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Congratulations Sarah Heritage on Graduating with Two Science Degrees

Congratulations Sarah Heritage for graduating Masters with 1st Class Honours and Postgraduate Diploma in Science with Distinction on the same day!  Her impressive credentials now read ‘Masters in Science and Postgraduate Diploma in Science.’

Both degrees are specialisations in environmental management, proving how very clever she is.

Sarah is one of our planning consultants working on resource consents, processing consents, assessment of environmental impacts, Unitary Plan advice, feasibility studies and policy reviews.

One example of Sarah’s work is that she recently had an article written in the Kaipara Lifestyler magazine based on her thesis topic of Baylys Beach.  14km west of Dargaville, the beach is a stunning 100km of golden sand dunes on our wild West Coast.

Sarah’s thesis looked at the history of the area focusing particularly on the subdivision in the 1930’s as well as the recent Sunset Drive subdivision in 2006.  Her family connections to the area helped build a fuller picture of the character of the area.

Sarah said “I’ve always had an interest in coastal development.  I’m also fascinated in how the area has managed to maintain its lovely old-fashioned bach-character despite being only three hours’ drive to Auckland.  How did it become the beachside community it is today? I noticed the Sunset West subdivision has barely changed since lodgement of the application in 2006 and very few houses have been built.  My research delved into the history, records, experiences and opinions of those who live (and lived) there, with the overall objective being to explore how places and communities develop over time.”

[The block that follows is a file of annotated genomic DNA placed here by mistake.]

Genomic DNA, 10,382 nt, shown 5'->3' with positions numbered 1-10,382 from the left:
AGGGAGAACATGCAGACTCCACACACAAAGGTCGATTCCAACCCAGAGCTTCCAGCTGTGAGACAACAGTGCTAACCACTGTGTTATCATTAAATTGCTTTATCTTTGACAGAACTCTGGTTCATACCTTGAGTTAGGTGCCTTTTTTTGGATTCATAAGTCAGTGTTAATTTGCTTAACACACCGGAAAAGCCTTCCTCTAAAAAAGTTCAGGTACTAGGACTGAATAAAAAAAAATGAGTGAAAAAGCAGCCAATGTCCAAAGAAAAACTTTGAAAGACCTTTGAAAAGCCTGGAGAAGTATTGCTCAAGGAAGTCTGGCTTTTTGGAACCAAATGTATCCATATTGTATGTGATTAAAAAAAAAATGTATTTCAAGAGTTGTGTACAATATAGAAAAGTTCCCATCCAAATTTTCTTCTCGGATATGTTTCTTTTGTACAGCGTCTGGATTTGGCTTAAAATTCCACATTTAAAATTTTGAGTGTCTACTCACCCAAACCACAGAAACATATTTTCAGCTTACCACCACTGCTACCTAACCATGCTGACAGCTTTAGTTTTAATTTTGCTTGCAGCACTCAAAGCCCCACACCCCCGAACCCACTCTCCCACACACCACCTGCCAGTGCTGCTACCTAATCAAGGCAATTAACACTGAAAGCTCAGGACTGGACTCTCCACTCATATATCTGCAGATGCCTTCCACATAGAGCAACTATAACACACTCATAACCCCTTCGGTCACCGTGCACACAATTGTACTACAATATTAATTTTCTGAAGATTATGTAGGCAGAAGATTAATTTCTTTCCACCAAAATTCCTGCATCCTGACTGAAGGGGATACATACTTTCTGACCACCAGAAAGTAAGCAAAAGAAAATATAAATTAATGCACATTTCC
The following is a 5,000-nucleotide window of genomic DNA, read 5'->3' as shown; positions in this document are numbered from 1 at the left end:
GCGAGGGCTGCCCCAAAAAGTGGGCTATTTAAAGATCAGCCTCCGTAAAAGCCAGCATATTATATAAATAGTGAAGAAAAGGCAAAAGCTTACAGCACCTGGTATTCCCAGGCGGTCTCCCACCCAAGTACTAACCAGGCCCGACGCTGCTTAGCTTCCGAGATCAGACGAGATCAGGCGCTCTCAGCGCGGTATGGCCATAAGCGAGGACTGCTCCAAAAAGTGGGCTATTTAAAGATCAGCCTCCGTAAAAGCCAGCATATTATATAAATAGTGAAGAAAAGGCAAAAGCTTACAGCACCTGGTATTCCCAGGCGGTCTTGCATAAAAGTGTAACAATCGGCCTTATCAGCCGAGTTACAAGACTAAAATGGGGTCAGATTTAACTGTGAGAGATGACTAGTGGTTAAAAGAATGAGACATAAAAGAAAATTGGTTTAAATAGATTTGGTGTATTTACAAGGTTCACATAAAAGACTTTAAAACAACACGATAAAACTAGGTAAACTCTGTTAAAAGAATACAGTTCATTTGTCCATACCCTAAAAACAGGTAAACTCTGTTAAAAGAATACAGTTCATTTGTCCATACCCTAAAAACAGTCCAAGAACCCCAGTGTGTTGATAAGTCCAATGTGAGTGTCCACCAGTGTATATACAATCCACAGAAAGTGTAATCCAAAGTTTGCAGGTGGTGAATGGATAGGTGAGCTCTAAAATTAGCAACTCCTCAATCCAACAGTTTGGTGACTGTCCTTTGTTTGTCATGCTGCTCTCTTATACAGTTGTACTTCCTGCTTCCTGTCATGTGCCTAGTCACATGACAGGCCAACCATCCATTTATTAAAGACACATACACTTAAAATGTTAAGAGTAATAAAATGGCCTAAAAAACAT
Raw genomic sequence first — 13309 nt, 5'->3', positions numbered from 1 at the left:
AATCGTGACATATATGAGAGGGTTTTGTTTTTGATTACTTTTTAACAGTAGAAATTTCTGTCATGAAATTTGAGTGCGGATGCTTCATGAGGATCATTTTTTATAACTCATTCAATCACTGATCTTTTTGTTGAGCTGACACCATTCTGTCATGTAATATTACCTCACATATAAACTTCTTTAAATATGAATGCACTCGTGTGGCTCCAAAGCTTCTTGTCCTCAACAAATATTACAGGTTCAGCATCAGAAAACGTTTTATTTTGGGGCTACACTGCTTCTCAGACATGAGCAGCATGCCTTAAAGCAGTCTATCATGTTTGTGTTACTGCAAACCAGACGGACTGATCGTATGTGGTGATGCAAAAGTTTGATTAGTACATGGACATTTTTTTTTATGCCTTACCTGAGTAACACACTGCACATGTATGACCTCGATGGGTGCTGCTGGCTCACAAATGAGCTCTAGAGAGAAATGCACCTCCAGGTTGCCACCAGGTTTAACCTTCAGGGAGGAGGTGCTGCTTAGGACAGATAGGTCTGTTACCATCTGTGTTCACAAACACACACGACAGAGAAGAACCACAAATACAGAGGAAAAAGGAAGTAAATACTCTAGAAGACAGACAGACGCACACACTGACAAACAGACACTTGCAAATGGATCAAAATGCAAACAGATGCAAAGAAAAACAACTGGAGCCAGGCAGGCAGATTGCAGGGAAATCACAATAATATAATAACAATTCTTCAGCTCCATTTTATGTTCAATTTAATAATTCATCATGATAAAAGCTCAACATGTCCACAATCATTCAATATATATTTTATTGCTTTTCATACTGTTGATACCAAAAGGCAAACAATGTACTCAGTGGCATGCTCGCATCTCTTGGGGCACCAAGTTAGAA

History of Baylys Beach:

  • The area was largely uninhabited during the 1800s due to European perceptions of a lack of resources and Maori regarding the area as a no-man’s land due to tribal conflict;
  • Tinne and W. Marriner of the Kaihu Flax Company leased land from Maori and eventually obtained freehold title of the Kaihu No. 1 Block in the 1870s;
  • Kaihu No. 1 Block was then sold to J. Nimmo who attempted, but failed, at coal mining in the latter 1880s;
  • In 1908 George Bayly purchased the block, the first to turn the wider Baylys Beach area into productive agricultural land;
  • In 1914, the Bayly Town Camp Club was established in a gully towards the south of the current township;
  • A few years later, the Chases Gorge Camp Club was established in the northern gully;
  • In the 1930s the original Baylys Beach farm was subdivided and 170 sections offered for sale, although growth was slow;
  • The next major subdivision didn’t take place until 2006, when the Sunset West Development was completed, offering 86 sections. This wasn’t well timed and hasn’t been a success due to the economic downturn as well as a lack of support from local community.

Sarah said “The two camp clubs at Baylys have definitely been a driving force in retaining the character of the area. The owners have been there for a long time, they hold the cards in terms of development in the area.   Votes have occurred to freehold the camp clubs over the years, but have ultimately been rejected.

“Another interesting factor is that the area appears to have been one of very few that has not been subject to a Waitangi Tribunal claim, possibly because of its contested Maori history.”

Sarah added “this was a thoroughly interesting project.  It was great to able to give the community a presentation on the history, information and insight into the development and culture of Baylys. It is the everyday experiences of those who live, work and recreate there, that create the unique character of the community. This has helped me in my career as I believe I now have a greater understanding of the needs and concerns of coastal communities and how they operate.”

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